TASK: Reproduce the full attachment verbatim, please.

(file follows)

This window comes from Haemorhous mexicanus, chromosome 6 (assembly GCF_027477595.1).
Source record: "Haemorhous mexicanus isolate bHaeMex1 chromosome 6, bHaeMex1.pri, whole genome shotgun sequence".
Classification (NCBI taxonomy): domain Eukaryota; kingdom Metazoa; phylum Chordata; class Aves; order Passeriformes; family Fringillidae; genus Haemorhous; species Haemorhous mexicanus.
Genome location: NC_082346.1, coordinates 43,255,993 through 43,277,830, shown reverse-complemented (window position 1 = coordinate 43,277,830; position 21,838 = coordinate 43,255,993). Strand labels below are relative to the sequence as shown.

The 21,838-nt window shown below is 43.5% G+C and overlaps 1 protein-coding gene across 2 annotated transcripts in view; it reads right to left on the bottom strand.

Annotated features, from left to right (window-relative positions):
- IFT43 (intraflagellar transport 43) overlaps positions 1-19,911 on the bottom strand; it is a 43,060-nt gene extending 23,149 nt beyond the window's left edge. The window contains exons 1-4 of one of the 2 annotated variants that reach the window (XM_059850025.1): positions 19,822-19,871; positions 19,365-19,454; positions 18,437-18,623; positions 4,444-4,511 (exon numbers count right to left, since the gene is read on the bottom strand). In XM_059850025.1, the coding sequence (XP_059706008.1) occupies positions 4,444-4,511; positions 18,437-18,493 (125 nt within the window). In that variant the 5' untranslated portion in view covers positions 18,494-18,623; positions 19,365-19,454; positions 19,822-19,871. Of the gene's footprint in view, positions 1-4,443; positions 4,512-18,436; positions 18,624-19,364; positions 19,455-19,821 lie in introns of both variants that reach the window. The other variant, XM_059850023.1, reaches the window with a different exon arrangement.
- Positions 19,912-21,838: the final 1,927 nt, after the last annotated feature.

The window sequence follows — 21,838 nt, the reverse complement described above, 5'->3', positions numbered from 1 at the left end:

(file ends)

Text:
This window comes from Haemorhous mexicanus, chromosome 6 (assembly GCF_027477595.1).
Source record: "Haemorhous mexicanus isolate bHaeMex1 chromosome 6, bHaeMex1.pri, whole genome shotgun sequence".
Classification (NCBI taxonomy): domain Eukaryota; kingdom Metazoa; phylum Chordata; class Aves; order Passeriformes; family Fringillidae; genus Haemorhous; species Haemorhous mexicanus.
Genome location: NC_082346.1, coordinates 43,255,993 through 43,277,830, shown reverse-complemented (window position 1 = coordinate 43,277,830; position 21,838 = coordinate 43,255,993). Strand labels below are relative to the sequence as shown.

The 21,838-nt window shown below is 43.5% G+C and overlaps 1 protein-coding gene across 2 annotated transcripts in view; it reads right to left on the bottom strand.

Annotated features, from left to right (window-relative positions):
- IFT43 (intraflagellar transport 43) overlaps positions 1-19,911 on the bottom strand; it is a 43,060-nt gene extending 23,149 nt beyond the window's left edge. The window contains exons 1-4 of one of the 2 annotated variants that reach the window (XM_059850025.1): positions 19,822-19,871; positions 19,365-19,454; positions 18,437-18,623; positions 4,444-4,511 (exon numbers count right to left, since the gene is read on the bottom strand). In XM_059850025.1, the coding sequence (XP_059706008.1) occupies positions 4,444-4,511; positions 18,437-18,493 (125 nt within the window). In that variant the 5' untranslated portion in view covers positions 18,494-18,623; positions 19,365-19,454; positions 19,822-19,871. Of the gene's footprint in view, positions 1-4,443; positions 4,512-18,436; positions 18,624-19,364; positions 19,455-19,821 lie in introns of both variants that reach the window. The other variant, XM_059850023.1, reaches the window with a different exon arrangement.
- Positions 19,912-21,838: the final 1,927 nt, after the last annotated feature.

The window sequence follows — 21,838 nt, the reverse complement described above, 5'->3', positions numbered from 1 at the left end: